It's rare to find singers who are able to perform popular music equally as well as classical. Jubilant Sykes is one such vocalist who can do both. Quite frankly, this young baritone is in a class by himself.
Sykes sings classical music with a natural flair and ease that puts new meaning to well-known works. But his performances of popular music, whether it's jazz, folk songs or spirituals, is no less impressive.
At Friday's Utah Symphony pops concert, Sykes showed off his talent and versatility. The concert also reunited him with Keith Lockhart, with whom Sykes has collaborated a couple of times in the past.
Sykes is a tremendous singer. He has a fantastic voice that's expressive and dramatic at the same time. And his vocal range is equally remarkable. He makes everything he sings exciting with his enthusiastic demeanor and engaging stage presence.
Sykes' first selections at Friday's concert were two spirituals, "A City Called Heaven" and "Ride On King Jesus." Here he was absolutely stunning. Sykes' rendition of "A City Called Heaven" was incredible, aided in part by the striking arrangement. Except for a brief orchestral passage, Sykes was accompanied solely by the symphony's principal harp, Louise Vickerman. This scoring lent poignancy to the music. "Ride On King Jesus," on the other hand, was upbeat and rousing, and Sykes put some fire and spirit into his performance.
Sykes' versatility was brought home by his tender singing of the hymn "We Will Gather By the River," which he followed with the humorous "I Bought Me a Cat," from Copland's "Old American Songs."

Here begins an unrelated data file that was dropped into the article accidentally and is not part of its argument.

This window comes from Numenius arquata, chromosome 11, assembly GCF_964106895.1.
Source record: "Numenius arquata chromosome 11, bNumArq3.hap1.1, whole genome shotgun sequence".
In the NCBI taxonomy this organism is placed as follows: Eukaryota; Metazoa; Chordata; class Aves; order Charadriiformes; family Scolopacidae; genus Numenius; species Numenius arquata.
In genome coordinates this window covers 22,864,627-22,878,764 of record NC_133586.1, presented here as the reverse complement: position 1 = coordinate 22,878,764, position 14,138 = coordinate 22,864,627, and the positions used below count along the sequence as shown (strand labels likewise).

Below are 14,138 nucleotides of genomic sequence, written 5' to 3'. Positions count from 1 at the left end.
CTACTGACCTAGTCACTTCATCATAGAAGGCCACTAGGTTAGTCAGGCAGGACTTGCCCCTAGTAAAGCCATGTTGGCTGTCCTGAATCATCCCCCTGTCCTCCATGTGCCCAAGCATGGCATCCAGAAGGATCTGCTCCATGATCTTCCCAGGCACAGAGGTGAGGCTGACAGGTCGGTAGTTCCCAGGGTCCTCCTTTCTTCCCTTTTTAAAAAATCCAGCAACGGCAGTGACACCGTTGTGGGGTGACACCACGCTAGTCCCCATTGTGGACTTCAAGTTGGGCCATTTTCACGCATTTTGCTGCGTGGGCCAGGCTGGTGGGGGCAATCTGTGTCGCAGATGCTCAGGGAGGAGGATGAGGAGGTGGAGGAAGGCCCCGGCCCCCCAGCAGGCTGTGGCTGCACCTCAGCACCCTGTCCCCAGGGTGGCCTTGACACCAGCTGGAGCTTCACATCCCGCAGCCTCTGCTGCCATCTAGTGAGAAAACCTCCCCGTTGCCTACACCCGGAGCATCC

Sykes' final solo number was the Christmas hymn "Mary, Did You Know?"
Sykes, however, was also joined by the Utah Symphony Chorus and the Salt Lake Children's Choir for Ralph Vaughan Williams' "A Song of Thanksgiving." This moving piece was made all the more compelling by Sykes' sensitive narration and by the strong performances of the chorus and children's choir.
The Utah Symphony Chorus was spotlighted in several selections as well. They joined the Utah Symphony for a heartfelt and tender rendition of "Promise of Living" from Aaron Copland's opera "The Tender Land."Comment on this story
The men of the Utah Symphony Chorus distinguished themselves in their admirable rendition of the lovely and evocative "Stopping By Woods on a Snowy Evening," from Virgil Thompson's "Frostiana."Of the many orchestral pieces on the concert, Lockhart and the Utah Symphony played "A Simple Song," from Leonard Bernstein's "Mass," which featured a fine solo by the orchestra's principal trumpet, Nick Norton, and "Joy!" a contemporary and swinging take on favorite Christmas songs.